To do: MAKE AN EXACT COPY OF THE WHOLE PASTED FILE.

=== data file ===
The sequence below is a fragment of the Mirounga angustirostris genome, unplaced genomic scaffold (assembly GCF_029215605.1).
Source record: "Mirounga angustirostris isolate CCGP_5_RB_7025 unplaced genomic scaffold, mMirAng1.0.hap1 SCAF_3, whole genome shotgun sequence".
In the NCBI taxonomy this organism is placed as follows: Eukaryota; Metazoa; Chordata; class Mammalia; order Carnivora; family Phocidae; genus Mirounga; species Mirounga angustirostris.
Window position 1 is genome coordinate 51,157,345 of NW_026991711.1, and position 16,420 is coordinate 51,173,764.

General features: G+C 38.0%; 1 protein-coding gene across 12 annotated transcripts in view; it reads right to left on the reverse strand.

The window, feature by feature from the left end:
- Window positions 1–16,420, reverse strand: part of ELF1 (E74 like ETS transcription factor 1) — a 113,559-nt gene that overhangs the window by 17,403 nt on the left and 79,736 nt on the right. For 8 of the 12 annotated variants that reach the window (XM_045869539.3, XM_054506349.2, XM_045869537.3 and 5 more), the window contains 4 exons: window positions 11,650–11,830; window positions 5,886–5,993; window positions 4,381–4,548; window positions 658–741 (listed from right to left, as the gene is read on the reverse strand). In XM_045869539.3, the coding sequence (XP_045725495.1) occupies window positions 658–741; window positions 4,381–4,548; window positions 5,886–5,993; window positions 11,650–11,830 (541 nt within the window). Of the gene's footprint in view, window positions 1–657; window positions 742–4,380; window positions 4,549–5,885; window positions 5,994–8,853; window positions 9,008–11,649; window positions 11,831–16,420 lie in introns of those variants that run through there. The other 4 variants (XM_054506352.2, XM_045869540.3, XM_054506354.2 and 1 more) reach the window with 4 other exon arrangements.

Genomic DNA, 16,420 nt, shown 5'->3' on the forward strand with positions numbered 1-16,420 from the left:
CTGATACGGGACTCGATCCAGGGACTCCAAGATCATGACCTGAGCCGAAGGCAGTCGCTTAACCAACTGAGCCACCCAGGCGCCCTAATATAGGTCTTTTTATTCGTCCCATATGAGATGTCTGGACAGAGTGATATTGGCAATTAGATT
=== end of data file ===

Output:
The sequence below is a fragment of the Mirounga angustirostris genome, unplaced genomic scaffold (assembly GCF_029215605.1).
Source record: "Mirounga angustirostris isolate CCGP_5_RB_7025 unplaced genomic scaffold, mMirAng1.0.hap1 SCAF_3, whole genome shotgun sequence".
In the NCBI taxonomy this organism is placed as follows: Eukaryota; Metazoa; Chordata; class Mammalia; order Carnivora; family Phocidae; genus Mirounga; species Mirounga angustirostris.
Window position 1 is genome coordinate 51,157,345 of NW_026991711.1, and position 16,420 is coordinate 51,173,764.

General features: G+C 38.0%; 1 protein-coding gene across 12 annotated transcripts in view; it reads right to left on the reverse strand.

The window, feature by feature from the left end:
- Window positions 1–16,420, reverse strand: part of ELF1 (E74 like ETS transcription factor 1) — a 113,559-nt gene that overhangs the window by 17,403 nt on the left and 79,736 nt on the right. For 8 of the 12 annotated variants that reach the window (XM_045869539.3, XM_054506349.2, XM_045869537.3 and 5 more), the window contains 4 exons: window positions 11,650–11,830; window positions 5,886–5,993; window positions 4,381–4,548; window positions 658–741 (listed from right to left, as the gene is read on the reverse strand). In XM_045869539.3, the coding sequence (XP_045725495.1) occupies window positions 658–741; window positions 4,381–4,548; window positions 5,886–5,993; window positions 11,650–11,830 (541 nt within the window). Of the gene's footprint in view, window positions 1–657; window positions 742–4,380; window positions 4,549–5,885; window positions 5,994–8,853; window positions 9,008–11,649; window positions 11,831–16,420 lie in introns of those variants that run through there. The other 4 variants (XM_054506352.2, XM_045869540.3, XM_054506354.2 and 1 more) reach the window with 4 other exon arrangements.

Genomic DNA, 16,420 nt, shown 5'->3' on the forward strand with positions numbered 1-16,420 from the left:
CTGATACGGGACTCGATCCAGGGACTCCAAGATCATGACCTGAGCCGAAGGCAGTCGCTTAACCAACTGAGCCACCCAGGCGCCCTAATATAGGTCTTTTTATTCGTCCCATATGAGATGTCTGGACAGAGTGATATTGGCAATTAGATT